Lessons of a Revolution
By TIBOR SZAMUELY
ISTEPPED out of our gateway into a street that had been one of the city's main thoroughfares and was now utterly deserted. The advancing tanks had not yet reached us—they must have been a few blocks away, judging by the gunfire.
The only person in sight was a young boy standing in the gate. He was hardly more than seventeen or eighteen, but looked very martial, with his red, white and green armband, a festoon of hand- grenades over his jacket, and a sub-machine gun cradled in his arm. We stood for a while in silence, then I asked him what he was doing. 'Why, we're waiting for the United Nations force to arrive,' he replied. 'They can't be long now.
The main thing is to hold out.' I stood by him for a little more, and then went back to the house.
What was the point of telling him that there would be no United Nations forces, that the UN had found better things to do—in short, that after one incredible fortnight it was all up? The date was November 6, 1956; the place, Budapest. - After the defeat despair pervaded every- thing and everyone. For many months it over- hung the country like a heavy pall. Young and old alike talked only of emigrating. And many did: over two hundred thousand in all, the equivalent of nearly one and a half million people leaving Britain in a single wave. It was a monumental gesture of despair. They despaired not for their country alone. Most wanted to get as far away as possible: to the United States, to Canada, Australia, South America—anywhere.
But not, if they could help it, to Western Europe.
'Europe is finished,' was the general attitude. The pessimism of an embittered people in defeat?
Not only: in some strange way the alchemy of revolution seemed to have given them a deeper insight, a new understanding of the world around them. One felt instinctively that a great turning- point had been reached in European and world history. And this assumption, I believe, has been proved right. The fortnight between October 23 and November 6, 1956, was the time not only of Hungary, but of Suez as well. It marked the end of 450 years of European history.
Hungary was probably the only country in the world where the public knew nothing about Suez.
Once or twice the papers carried brief news items about Anglo-French planes bombing Alexandria and British troops landing on the Canal. I re- member wondering, in a vague kind of way, what it was all about—and then dismissing the matter from my mind. It was only much later that I began to understand the underlying basic con- nection between Budapest and Suez, to see them as elements in a simultaneous attempt by both parts of a divided Europe, separately of each other, to undo the results of the Second World War.
Eastern Europe sought to regain its indepen- dence, Western Europe—its freedom of action.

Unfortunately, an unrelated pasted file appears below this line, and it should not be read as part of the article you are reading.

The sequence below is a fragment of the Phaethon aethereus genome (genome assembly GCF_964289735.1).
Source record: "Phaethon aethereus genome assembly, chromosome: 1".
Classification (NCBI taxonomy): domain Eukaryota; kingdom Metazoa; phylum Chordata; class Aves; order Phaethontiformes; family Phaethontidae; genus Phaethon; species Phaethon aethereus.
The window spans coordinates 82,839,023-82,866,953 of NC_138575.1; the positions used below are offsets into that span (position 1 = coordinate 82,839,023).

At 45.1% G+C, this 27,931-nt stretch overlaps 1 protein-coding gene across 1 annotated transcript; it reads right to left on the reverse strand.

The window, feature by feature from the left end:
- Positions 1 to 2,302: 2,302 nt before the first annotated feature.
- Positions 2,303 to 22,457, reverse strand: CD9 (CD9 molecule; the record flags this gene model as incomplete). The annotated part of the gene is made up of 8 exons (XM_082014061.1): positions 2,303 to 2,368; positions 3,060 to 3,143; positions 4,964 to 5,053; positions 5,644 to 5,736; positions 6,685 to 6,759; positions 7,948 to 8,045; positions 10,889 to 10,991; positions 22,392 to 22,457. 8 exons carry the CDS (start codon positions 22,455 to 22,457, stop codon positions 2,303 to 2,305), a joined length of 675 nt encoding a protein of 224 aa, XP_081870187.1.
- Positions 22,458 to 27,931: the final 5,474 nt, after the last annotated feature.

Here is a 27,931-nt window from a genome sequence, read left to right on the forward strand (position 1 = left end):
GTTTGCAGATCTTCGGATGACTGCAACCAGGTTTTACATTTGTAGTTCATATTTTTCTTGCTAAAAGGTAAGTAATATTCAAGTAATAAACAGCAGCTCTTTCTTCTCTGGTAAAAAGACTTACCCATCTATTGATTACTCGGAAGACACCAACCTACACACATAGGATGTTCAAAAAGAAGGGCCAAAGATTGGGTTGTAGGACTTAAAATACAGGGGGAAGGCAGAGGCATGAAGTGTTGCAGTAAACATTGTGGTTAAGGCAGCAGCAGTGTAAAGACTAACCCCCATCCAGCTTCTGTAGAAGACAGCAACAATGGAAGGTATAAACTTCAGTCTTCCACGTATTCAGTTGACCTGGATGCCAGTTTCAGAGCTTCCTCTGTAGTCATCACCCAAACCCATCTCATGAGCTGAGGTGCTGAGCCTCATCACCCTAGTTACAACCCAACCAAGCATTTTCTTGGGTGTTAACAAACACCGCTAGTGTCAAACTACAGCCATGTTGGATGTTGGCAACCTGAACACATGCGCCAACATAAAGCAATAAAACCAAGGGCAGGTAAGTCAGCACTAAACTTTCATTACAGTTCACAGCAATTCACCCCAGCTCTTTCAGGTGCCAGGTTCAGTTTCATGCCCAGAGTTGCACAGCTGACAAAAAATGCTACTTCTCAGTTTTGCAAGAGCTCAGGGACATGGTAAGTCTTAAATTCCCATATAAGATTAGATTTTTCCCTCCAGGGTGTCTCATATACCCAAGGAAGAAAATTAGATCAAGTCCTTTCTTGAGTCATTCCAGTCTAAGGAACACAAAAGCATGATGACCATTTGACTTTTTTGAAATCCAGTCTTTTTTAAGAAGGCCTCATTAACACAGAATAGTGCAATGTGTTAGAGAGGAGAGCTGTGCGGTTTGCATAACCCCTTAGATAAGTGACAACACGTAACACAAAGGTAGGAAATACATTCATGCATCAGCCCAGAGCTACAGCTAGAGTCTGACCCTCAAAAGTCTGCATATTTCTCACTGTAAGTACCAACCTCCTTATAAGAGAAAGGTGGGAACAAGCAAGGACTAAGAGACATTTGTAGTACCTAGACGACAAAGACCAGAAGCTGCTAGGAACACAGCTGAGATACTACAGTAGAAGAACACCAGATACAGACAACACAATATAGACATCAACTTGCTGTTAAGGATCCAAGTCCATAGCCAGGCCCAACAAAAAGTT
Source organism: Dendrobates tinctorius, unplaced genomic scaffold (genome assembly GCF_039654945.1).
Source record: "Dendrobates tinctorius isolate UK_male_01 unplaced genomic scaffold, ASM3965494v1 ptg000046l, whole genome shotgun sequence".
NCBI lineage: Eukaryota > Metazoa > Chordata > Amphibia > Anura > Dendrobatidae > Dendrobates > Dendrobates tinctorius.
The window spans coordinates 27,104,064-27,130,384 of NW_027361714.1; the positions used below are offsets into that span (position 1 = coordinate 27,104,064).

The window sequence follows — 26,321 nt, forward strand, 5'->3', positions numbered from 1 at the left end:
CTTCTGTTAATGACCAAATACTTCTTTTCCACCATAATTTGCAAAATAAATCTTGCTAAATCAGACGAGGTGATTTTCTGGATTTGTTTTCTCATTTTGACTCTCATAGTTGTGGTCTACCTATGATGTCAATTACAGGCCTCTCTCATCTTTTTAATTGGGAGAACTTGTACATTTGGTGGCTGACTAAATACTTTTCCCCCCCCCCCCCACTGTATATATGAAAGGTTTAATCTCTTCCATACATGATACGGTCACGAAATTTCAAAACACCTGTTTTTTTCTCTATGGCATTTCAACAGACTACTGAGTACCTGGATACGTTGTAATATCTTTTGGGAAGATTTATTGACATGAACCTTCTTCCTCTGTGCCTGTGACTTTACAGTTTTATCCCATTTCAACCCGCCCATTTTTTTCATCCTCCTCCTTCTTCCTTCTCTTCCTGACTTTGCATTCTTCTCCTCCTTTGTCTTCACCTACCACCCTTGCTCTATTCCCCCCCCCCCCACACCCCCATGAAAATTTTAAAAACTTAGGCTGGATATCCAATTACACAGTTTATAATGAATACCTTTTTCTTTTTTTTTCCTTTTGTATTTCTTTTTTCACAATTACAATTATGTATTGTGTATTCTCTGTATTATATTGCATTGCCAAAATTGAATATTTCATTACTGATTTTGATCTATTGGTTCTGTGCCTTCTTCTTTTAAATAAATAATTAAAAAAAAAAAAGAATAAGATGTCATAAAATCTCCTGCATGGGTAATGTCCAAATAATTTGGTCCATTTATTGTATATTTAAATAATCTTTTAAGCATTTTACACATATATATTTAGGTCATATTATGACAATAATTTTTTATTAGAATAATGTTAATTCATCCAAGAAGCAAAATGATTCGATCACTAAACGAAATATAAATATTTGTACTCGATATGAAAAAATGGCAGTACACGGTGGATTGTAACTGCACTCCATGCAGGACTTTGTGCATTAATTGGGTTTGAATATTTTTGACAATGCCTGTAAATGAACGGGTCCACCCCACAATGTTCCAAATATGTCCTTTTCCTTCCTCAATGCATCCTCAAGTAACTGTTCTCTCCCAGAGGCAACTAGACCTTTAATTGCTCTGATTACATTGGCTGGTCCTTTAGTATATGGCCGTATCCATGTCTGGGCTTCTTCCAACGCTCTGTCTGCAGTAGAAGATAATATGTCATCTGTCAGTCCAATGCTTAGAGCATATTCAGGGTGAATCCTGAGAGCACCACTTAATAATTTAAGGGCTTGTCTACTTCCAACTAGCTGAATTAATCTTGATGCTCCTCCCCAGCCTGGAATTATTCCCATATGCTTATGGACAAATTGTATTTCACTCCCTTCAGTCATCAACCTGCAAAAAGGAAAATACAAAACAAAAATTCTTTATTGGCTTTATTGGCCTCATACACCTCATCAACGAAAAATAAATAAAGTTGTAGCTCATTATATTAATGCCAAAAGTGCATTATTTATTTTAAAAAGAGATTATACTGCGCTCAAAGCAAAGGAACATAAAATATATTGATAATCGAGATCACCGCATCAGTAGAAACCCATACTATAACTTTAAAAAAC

Both were rebelling against the idea of an American-Russian world condominium that first took shape in Yalta—Anthony Eden, by conceal- ing his intentions from the American govern- ment, just as much as Imre Nagy when he pro- claimed Hungary's withdrawal from the Warsaw Pact. Both attempts were crushed by the stiper- powers almost on the same day..To be sure, there was a vast difference in the methods em-
ployed: bankers are less sanguinary men than generals, and a .run on the pound is infinitely more humane than an artillery bombardment:', NOttbet::is- _the ftekeitt affluent independence of
the Western European countries at all compar- able to the unhappy condition of their Eastern neighbours. Yet from the point of view of Europe's position and weight in world affairs the two operations achieved a single result: the forced retirement of Europe from the world scene which it had dominated for so many centuries.
The events of October-November 1956 on both sides of the great divide present a picture of striking symmetry. In each case the challenge to the post-war pattern of politics came from the two oldest-established and most self-assertive nation-states of their areas : Britain and France, Poland and Hungary. Their actions were carried out in the fields in which they had traditionally excelled : overseas adventure and the struggle for national independence. The two super- powers, in turn, responded to the affront with the traditional methods which had proved most successful in their rise to greatness: military suppression by the master of the East, financial pressure by the giant of the West. For all their bitter hostility, one senses at this point a certain fellow-feeling between the two world arbiters. Whatever the rights and wrongs of the Suez ven- ture (for the moment I am not concerned with them) it is surely remarkable that an American administration which had come to power on a platform envisaging the 'liberation' of Eastern Europe and the 'roll-back' of Russian rule should have chalked up the sole foreign policy success of its eight years' term at the expense, not of its country's enemy, but of its closest allies—and achieved it, moreover, in concert with the arch- enemy himself. All things considered, it is pos- sible to harbour a slight doubt as to whether the two strange bedfellows' actions over Suez really were motivated, as they protested, exclusively by an outraged sense of moral virtue.
Of course, it would be wrong to suggest that the eclipse of Europe dates from November 1956. The decisive moment actually came between March 1944, when the Red Army crossed its country's western borders, and July of the same year, when the number of American troops on the Continent first exceeded the forces of their allies. This was probably an inevitable develop- ment : Europe, having torn itself to pieces in two terrible wars, had manifestly failed to settle its own problems—and lost the capacity for doing so —and the two great extra-European powers had stepped in to resolve the issue. The cause of Euro- pean decline can remain a subject for academic argument—what matters is that the military de- cision of 1945, as embodied in the Yalta bipolar concept, was soon transformed into the funda- mental reality of the post-war world. With the centuries-old system of the balance of power shat- tered beyond recall, a devastated Western Europe, cowering before the spectre of overwhelming Russian might, and having helplessly seen its Eastern half disappear behind the Iron Curtain, was only too happy to have America redress the balance. And then there were two. . . .